Example 1

Statements of intent: Examples of reporting practice.

Human Rights Commission (Te Kāhui Tika Tangata), 2008-2011 Statement of Intent and Service Performance, pages 4-5

The Human Rights Commission
Te Kāhui Tika Tangata

The Commission’s purpose and functions

The Human Rights Commission works for a fair, safe and just society, where diversity is valued, human rights are respected, and everyone is able to live free from prejudice and discrimination.

The Human Rights Commission’s major statutory functions under the Human Rights Act 1993 (the Act) are:

  • To advocate and promote respect for, and an understanding and appreciation of, human rights in New Zealand society
  • To encourage the maintenance and development of harmonious relations between individuals and among the diverse groups in New Zealand society
  • To lead, evaluate, monitor and advise on equal employment opportunities
  • To provide information to members of the public who have questions about discrimination, and to facilitate resolution between the parties in disputes about discrimination.

The Commissioners

The Act provides for the positions of Chief Commissioner, Equal Employment Opportunities Commissioner, Race Relations Commissioner, five part-time Human Rights Commissioners, and the Director of Human Rights Proceedings. The Commissioners and the Director are required by the Human Rights Act to act independently.

The Chief Commissioner, the Race Relations Commissioner and the Equal Employment Opportunities Commissioner have a range of additional statutory functions. Acting jointly with the Chief Commissioner, the Race Relations Commissioner is responsible for the maintenance and development of harmonious relations in New Zealand. The EEO Commissioner is responsible for the provision of advice, evaluation through benchmarks, developing guidelines, monitoring progress, and liaising with others to progress equal employment opportunities. The EEO Commissioner also has responsibility to provide guidance to Crown entities on their “Good Employer” obligations under the Crown Entities Act 2004.

Office of Human Rights Proceedings – Te Tari Whakatau Take Tika Tangata

The Office of Human Rights Proceedings is established by the Human Rights Act 1993. It is an independent part of the Commission headed by the Director of Human Rights Proceedings, who is responsible to the Chief Commissioner. The Director decides whether to provide legal representation for people who have complained of breaches of the Act. Those proceedings are heard in the Human Rights Review Tribunal. The Director may also appear for the Human Rights Commission before the Tribunal. The Director has functions under the Privacy Act 1993 which include issuing proceedings in cases referred by the Privacy Commissioner and intervening in Privacy Act cases before the Tribunal.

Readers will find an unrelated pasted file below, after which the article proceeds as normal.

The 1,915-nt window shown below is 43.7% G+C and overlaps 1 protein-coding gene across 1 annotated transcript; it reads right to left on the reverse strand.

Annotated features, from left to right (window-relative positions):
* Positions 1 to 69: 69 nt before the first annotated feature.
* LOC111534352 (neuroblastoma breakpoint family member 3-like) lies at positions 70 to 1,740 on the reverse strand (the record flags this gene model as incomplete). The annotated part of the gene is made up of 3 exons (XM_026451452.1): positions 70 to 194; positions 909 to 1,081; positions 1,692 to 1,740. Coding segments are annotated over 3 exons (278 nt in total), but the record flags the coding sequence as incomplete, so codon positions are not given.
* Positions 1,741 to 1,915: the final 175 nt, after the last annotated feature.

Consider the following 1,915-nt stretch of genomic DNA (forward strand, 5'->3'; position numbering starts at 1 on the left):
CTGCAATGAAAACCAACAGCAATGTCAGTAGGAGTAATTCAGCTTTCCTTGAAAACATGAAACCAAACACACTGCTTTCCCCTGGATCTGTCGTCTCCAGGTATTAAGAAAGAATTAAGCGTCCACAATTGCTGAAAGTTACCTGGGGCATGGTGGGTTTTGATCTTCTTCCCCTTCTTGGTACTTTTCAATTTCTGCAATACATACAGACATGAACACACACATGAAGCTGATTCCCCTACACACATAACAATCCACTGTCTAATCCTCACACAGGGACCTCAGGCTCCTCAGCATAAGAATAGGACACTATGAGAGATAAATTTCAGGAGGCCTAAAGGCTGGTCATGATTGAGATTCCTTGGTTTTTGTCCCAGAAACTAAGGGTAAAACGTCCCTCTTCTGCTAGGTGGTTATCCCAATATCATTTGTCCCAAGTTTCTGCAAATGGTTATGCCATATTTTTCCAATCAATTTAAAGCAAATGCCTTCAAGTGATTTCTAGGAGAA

The key activities of the Office of Human Rights Proceedings and the relevant reporting measures are included in the Forecast Statement of Service Performance.

The Commission’s approach

Across the broad range of issues that the Commission could potentially become involved with, the Commission tackles systemic issues, prioritising those affecting the people who are most vulnerable to human rights violations. The Commission approaches its work through promotion and education, advocacy and protection, handling enquiries and complaints, and undertaking litigation.

Roles and functions

The Human Rights Act sets out the Commission’s functions and related responsibilities, which include:

  • Advocating for human rights
  • Conducting human rights programmes and activities
  • Making public statements on human rights and race relations issues
  • Promoting understanding of the human rights dimensions of the Treaty of Waitangi
  • Publishing guidelines and voluntary codes of practice
  • Receiving and inviting public representations on human rights
  • Consulting and cooperating with other organisations
  • Inquiring into infringements of human rights
  • Bringing proceedings and intervening in court proceedings
  • Reporting to the Prime Minister on human rights compliance, international standards and legislation
  • Development of a national plan of action for human rights (the first plan was released as Mana ki te Tangata / the New Zealand Action Plan for Human Rights on 31 March 2005).

The ways in which the Commission seeks to influence the human rights environment in New Zealand depend on the nature of the issues. Decisions about which functions and related responsibilities are most appropriate and effective in each case are influenced by the experience of working with a wide range of individuals and groups, the development of an evidential base and rigorous use of empirical data, and the Commission’s evolving understanding of international good practice.

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